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Short-term rental demand to skyrocket from standstill

New Zealand short-term accom rentals are recovering as Kiwis return to domestic travel faster than anywhere else in the world.

A surge in short term accommodation bookings is seen as COVID-19 lockdown restrictions eased.

New data, states that the New Zealand Airbnb and other short-term rentals bookings skyrocketed last week from where they were in the week beginning Monday, April 6 – just after the country entered level 4 lockdown.

The AirDNA’s vacation rental recovery report reveals significant growth in future bookings, it represents “promising signs of recovery for the global tourism industry, showing that short-term rental industry is beginning to bounce back to pre-COVID levels, with an impressive 127 percent climb in new bookings made on Airbnb and Vrbo in a six-week sprint across the globe as travellers see a light at the end of the tunnel”.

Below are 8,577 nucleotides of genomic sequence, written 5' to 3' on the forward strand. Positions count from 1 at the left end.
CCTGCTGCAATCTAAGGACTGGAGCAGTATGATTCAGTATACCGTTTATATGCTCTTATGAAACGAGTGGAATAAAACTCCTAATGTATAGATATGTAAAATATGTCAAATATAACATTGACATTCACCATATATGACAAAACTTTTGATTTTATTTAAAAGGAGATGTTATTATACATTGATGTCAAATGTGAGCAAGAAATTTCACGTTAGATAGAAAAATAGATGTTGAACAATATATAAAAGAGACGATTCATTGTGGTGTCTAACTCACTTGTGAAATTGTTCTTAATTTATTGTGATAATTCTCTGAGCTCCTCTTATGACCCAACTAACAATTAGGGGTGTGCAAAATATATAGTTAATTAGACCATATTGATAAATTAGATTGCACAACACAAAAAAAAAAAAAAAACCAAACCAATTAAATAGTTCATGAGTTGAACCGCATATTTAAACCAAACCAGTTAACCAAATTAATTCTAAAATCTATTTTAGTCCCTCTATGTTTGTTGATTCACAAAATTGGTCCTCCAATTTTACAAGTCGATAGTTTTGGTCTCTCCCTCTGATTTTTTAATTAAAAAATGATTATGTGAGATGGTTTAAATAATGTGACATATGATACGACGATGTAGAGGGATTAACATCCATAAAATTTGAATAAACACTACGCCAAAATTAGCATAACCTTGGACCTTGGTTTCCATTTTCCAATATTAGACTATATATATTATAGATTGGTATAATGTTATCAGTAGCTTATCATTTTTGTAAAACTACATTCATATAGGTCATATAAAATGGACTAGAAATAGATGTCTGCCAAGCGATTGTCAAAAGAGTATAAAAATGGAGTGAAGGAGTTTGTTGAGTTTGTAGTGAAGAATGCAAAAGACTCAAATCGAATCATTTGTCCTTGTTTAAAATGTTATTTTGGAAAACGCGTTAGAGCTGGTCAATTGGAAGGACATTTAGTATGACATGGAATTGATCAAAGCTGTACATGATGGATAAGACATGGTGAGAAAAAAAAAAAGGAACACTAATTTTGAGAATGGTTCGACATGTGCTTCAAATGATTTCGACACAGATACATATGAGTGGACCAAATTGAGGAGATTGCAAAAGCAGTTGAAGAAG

Specifically, vacation rentals in leisure, drive-to destinations are leading the tourism industry in its ascent to recovery after hitting rock bottom in early April.

These results will be especially celebrated by providers and operators in tourist’s favourite but hardest hit destination, Queenstown as it tops the list of most booked destinations. Wellington and Christchurch are also in the list of top ten cities in Oceania that are seeing high growth in new bookings.

Worldwide locations such as beaches, ski resorts, and mountains are proving particularly popular, experiencing the highest growth in new bookings.

When talking about the global recovery the AirDNA report states: “New Zealand leads the charge with over 465 percent more bookings this week than 6 weeks prior. After doing a remarkable job shutting down the country and stunting the virus’s spread, it’s seeing a huge surge in bookings even as it heads into the winter season.”

AirDNA CEO Scott Shatford said: “I am ecstatic to see that vacation rental bookings might soon match pre-COVID levels. We hope this indicates that the industry has turned a corner and that the travel sector as a whole can look forward to a brighter future.”

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